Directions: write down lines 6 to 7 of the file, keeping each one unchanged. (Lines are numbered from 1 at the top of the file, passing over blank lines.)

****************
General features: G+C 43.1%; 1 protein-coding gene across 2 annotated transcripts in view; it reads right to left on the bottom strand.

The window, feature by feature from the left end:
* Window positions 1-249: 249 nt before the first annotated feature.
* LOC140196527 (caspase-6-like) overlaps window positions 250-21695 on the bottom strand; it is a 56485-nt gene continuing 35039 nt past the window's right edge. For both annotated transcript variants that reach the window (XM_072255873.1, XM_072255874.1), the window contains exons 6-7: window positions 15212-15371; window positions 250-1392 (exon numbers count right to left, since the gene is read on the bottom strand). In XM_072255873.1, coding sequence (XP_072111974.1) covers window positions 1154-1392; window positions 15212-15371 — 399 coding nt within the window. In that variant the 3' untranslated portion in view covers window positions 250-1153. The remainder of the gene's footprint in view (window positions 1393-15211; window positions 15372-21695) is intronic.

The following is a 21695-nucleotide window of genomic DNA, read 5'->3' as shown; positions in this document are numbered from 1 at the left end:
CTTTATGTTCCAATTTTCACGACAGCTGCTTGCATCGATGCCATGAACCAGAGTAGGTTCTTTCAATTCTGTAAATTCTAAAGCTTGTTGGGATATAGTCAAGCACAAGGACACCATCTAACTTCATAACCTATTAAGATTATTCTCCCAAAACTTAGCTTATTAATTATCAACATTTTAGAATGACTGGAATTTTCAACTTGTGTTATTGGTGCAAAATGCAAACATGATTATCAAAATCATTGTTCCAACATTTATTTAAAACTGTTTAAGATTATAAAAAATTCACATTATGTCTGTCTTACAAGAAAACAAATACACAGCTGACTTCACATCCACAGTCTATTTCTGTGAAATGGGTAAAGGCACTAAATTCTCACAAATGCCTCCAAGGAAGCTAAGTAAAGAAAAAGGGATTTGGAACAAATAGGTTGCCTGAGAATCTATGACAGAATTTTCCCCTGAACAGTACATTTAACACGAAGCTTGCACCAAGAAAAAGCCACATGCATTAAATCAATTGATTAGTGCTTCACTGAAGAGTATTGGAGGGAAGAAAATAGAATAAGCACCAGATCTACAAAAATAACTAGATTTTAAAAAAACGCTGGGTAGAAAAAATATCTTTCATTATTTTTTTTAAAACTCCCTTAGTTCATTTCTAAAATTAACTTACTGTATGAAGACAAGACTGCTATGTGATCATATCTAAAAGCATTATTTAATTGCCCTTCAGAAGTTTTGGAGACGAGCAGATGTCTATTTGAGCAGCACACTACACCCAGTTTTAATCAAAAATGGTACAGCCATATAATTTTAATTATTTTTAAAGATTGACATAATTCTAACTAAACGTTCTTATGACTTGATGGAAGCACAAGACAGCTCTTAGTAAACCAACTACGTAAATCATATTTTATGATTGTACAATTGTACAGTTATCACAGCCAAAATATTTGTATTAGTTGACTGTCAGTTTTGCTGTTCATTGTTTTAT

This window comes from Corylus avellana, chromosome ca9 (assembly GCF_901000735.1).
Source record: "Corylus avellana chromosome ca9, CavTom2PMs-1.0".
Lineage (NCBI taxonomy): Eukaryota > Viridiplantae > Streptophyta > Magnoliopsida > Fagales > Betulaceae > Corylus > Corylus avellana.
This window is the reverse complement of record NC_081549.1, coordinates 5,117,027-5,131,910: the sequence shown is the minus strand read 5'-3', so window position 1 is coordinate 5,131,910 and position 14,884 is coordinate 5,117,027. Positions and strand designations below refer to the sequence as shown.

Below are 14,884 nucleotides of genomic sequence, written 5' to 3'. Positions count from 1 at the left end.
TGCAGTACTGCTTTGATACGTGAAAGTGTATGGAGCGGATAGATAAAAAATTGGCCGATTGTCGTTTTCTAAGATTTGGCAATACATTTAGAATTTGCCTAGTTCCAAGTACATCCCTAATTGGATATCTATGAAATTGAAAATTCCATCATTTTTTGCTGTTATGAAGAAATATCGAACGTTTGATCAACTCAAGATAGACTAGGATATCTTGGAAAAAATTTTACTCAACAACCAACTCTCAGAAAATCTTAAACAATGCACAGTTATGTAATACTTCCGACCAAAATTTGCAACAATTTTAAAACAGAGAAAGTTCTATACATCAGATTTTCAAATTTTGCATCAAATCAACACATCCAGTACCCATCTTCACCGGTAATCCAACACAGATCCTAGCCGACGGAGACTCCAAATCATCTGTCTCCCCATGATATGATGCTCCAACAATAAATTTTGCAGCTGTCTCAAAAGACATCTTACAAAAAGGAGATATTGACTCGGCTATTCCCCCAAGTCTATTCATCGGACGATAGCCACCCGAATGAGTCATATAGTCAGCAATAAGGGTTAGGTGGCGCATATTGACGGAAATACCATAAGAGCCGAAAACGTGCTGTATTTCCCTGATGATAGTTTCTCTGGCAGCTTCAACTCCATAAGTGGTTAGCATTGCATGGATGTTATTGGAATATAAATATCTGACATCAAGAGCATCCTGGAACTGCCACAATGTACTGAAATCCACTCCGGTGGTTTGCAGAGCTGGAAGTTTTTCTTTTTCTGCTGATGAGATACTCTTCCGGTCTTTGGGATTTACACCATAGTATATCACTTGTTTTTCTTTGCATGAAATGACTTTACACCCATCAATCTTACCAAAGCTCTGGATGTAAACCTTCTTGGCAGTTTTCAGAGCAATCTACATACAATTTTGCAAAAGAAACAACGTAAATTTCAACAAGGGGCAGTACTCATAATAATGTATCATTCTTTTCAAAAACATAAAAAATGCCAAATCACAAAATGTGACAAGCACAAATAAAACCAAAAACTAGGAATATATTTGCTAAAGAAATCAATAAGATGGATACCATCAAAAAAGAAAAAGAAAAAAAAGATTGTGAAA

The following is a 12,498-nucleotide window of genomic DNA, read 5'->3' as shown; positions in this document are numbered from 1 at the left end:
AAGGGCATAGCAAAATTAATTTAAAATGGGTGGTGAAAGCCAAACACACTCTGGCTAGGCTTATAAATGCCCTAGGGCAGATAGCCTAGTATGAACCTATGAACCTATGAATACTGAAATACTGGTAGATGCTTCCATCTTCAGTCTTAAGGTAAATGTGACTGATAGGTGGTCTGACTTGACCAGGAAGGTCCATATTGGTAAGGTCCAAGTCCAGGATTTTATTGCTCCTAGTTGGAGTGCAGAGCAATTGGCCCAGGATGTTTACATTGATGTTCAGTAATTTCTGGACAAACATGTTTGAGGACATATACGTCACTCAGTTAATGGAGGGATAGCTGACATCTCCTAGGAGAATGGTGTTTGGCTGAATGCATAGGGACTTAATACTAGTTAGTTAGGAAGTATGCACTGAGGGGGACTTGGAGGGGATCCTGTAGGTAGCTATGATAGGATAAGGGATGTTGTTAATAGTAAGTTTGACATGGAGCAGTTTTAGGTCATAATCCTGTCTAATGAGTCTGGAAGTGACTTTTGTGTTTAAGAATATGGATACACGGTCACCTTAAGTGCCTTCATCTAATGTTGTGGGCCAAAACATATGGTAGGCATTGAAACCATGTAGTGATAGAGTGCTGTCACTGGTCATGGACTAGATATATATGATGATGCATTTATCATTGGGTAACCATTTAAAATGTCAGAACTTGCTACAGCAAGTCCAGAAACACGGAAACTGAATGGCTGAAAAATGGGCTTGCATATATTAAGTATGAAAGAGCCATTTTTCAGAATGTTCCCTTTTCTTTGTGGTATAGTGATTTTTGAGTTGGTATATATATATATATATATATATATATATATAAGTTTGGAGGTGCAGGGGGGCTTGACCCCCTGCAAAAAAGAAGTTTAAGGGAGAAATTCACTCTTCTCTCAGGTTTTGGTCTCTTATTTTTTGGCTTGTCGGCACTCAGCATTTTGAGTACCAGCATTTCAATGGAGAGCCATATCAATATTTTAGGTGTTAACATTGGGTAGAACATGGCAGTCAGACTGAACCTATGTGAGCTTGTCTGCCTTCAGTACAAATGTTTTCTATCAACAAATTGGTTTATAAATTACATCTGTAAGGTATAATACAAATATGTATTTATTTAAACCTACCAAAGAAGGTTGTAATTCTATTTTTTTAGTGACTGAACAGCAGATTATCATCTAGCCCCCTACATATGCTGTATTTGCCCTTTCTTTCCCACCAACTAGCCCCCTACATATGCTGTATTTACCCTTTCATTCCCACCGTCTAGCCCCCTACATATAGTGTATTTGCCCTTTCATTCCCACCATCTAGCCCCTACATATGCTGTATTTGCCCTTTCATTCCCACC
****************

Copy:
CTTTATGTTCCAATTTTCACGACAGCTGCTTGCATCGATGCCATGAACCAGAGTAGGTTCTTTCAATTCTGTAAATTCTAAAGCTTGTTGGGATATAGTCAAGCACAAGGACACCATCTAACTTCATAACCTATTAAGATTATTCTCCCAAAACTTAGCTTATTAATTATCAACATTTTAGAATGACTGGAATTTTCAACTTGTGTTATTGGTGCAAAATGCAAACATGATTATCAAAATCATTGTTCCAACATTTATTTAAAACTGTTTAAGATTATAAAAAATTCACATTATGTCTGTCTTACAAGAAAACAAATACACAGCTGACTTCACATCCACAGTCTATTTCTGTGAAATGGGTAAAGGCACTAAATTCTCACAAATGCCTCCAAGGAAGCTAAGTAAAGAAAAAGGGATTTGGAACAAATAGGTTGCCTGAGAATCTATGACAGAATTTTCCCCTGAACAGTACATTTAACACGAAGCTTGCACCAAGAAAAAGCCACATGCATTAAATCAATTGATTAGTGCTTCACTGAAGAGTATTGGAGGGAAGAAAATAGAATAAGCACCAGATCTACAAAAATAACTAGATTTTAAAAAAACGCTGGGTAGAAAAAATATCTTTCATTATTTTTTTTAAAACTCCCTTAGTTCATTTCTAAAATTAACTTACTGTATGAAGACAAGACTGCTATGTGATCATATCTAAAAGCATTATTTAATTGCCCTTCAGAAGTTTTGGAGACGAGCAGATGTCTATTTGAGCAGCACACTACACCCAGTTTTAATCAAAAATGGTACAGCCATATAATTTTAATTATTTTTAAAGATTGACATAATTCTAACTAAACGTTCTTATGACTTGATGGAAGCACAAGACAGCTCTTAGTAAACCAACTACGTAAATCATATTTTATGATTGTACAATTGTACAGTTATCACAGCCAAAATATTTGTATTAGTTGACTGTCAGTTTTGCTGTTCATTGTTTTAT

This window comes from Corylus avellana, chromosome ca9 (assembly GCF_901000735.1).